By Anne T. Donahue
Look. I love movies sometimes. Sometimes, I love movies. Lately, I have loved Below Deck which isn’t a movie, but should be because I am invested in the lives of people who thrive during yachting season. This is a movie I would like to watch. I’m good on movies about action, adventure, action-adventure, and treasure-hunting because my life is an action-adventure (I just drank nearly a whole litre of apple juice). Also, Mark Wahlberg isn’t in it, and I consider that a plus. But let’s move on.
This morning, I was greeted by the trailer of Uncharted, which is a movie starring Tom Holland and Mark Wahlberg who are looking for ancient treasure. It’s based on a PlayStation game, and it looks fine and good, and I want to make it very clear here that I do not have a problem with it. Everything is good, I’m not about to yell. But like the relatable hero I’m searching for and doesn’t exist yet (at least in this franchise), I do not care.
Correction: I do. I care that in the last million-or-so years of filmmaking, we’ve yet to develop a character who would respond to superhero-centric challenges with a complete unwillingness to participate. I don’t want some sarcastic “whatever, man!” bro who can still do backflips, I want a main character who wanders into a shit-storm and bravely declares, “Oh, no thanks!”
“No thanks!” Imagine. Imagine the freedom you, the viewer, would have while joining this person on their quest. Around them, they’d be faced with threat after threat, but, in the same way you or I would likely handle those threats, our character would be to engrossed in their phone or their Big Gulp to do anything but realize they’ve drank their Big Gulp too fast and now have a headache. The threats would watch on, in shock, unsure how to handle somebody who is so wrapped up in themselves that they failed to notice a large demon. The demon would hang its head and walk away, dejected and hurt the same way we’ve all been when somebody in high school wouldn’t let us sit at their lunch table.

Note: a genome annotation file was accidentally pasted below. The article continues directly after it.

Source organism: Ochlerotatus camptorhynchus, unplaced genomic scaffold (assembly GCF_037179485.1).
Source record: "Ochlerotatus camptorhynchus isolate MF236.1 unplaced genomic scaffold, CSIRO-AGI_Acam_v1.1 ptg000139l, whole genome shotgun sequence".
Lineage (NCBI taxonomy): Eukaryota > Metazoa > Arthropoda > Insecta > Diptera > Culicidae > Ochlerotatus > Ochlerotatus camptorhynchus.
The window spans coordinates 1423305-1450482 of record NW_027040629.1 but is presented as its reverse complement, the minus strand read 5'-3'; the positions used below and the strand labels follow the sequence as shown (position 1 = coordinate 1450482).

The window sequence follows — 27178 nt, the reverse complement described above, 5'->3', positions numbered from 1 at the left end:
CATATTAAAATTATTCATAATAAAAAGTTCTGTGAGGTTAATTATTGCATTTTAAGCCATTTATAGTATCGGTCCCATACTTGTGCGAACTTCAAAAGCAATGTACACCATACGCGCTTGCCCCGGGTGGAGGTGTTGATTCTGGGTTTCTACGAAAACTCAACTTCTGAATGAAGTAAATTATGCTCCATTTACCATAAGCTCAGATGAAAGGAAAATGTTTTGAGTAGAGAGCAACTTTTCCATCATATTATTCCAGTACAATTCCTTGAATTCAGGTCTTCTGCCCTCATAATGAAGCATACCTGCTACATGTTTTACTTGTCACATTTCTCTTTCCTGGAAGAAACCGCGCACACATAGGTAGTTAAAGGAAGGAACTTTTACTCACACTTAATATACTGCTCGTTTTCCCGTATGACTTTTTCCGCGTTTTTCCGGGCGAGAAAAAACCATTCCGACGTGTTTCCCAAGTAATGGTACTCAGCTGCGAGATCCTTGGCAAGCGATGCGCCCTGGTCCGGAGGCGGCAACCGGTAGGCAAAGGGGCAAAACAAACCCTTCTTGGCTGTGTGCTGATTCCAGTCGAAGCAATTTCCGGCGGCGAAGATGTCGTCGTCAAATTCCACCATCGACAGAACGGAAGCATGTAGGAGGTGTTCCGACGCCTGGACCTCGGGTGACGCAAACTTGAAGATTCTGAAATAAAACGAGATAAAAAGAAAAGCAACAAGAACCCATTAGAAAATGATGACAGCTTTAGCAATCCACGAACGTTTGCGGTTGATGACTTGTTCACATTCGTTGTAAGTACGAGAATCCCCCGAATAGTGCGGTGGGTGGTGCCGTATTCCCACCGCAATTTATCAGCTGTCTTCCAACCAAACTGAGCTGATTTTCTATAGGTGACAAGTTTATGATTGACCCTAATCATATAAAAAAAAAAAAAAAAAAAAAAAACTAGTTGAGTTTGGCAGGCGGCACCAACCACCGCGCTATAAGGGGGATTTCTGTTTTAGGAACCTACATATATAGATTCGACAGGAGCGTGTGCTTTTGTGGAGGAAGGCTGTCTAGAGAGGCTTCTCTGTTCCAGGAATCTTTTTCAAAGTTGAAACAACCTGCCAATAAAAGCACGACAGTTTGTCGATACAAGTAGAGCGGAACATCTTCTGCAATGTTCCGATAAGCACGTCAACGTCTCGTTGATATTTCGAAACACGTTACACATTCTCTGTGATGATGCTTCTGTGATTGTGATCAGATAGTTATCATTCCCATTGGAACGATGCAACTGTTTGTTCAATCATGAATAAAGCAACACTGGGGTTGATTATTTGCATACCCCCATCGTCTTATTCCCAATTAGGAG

Frankly, I want a main character who takes naps. Who doesn’t check their phone. Who works a job they don’t necessarily love, but is fine with it for the time being because right now they just need to get their Visa balance down and when they can finally breathe a little, they can move on or simply feel a little less stressed out. I want a main character who sighs a lot, but especially when they remember a task they have to do and haven’t done, and they would rather walk into the ocean than take it on. I want a main character who, when approached by someone who’s supposed to mentor them, politely declines and stresses the importance of how busy they are despite not being busy at all. I want a treasure untouched. A mask never used. I want my hero’s biggest weapon to be the annoyed look they give at a treasure-hunting or bad guy-getting jambaroo because fighting is loud and honestly, nobody wants to hear it. Truthfully, being a movie or videogame or whatever hero seems terrible. And I don’t think anybody even gets paid.
But maybe this is just me. Maybe you saw the Uncharted trailer and wept with joy at the scene where Tom Holland flies out of a plane and has to fight somebody in mid-air. I won’t lie, I was proud of him. Proud that he did that stunt because I would never, and proud that maybe there are people who exist in the world who can fight their enemies while tethered to some crates in the sky. Me, I would deliver a one-liner to said enemy who would break down immediately and clutch a crate like it’s the partner they left behind and know they lost their chance with. You, I assume, would simply cast your disinterested gaze their way which zaps them of the will to do anything but whisper “I’m so sorry.”
So maybe, what I’m saying is, we should be cast as our own heroes. Or, because I really am as disinterested in most things as I’ve told you earlier, somebody could cast our likeness and simply give us a hero who has TMJ and swears a lot while realizing they may have been more affected by the Uncharted trailer than they originally seemed.
Need a little more Anne? Read more from Anne T. Donahue right here!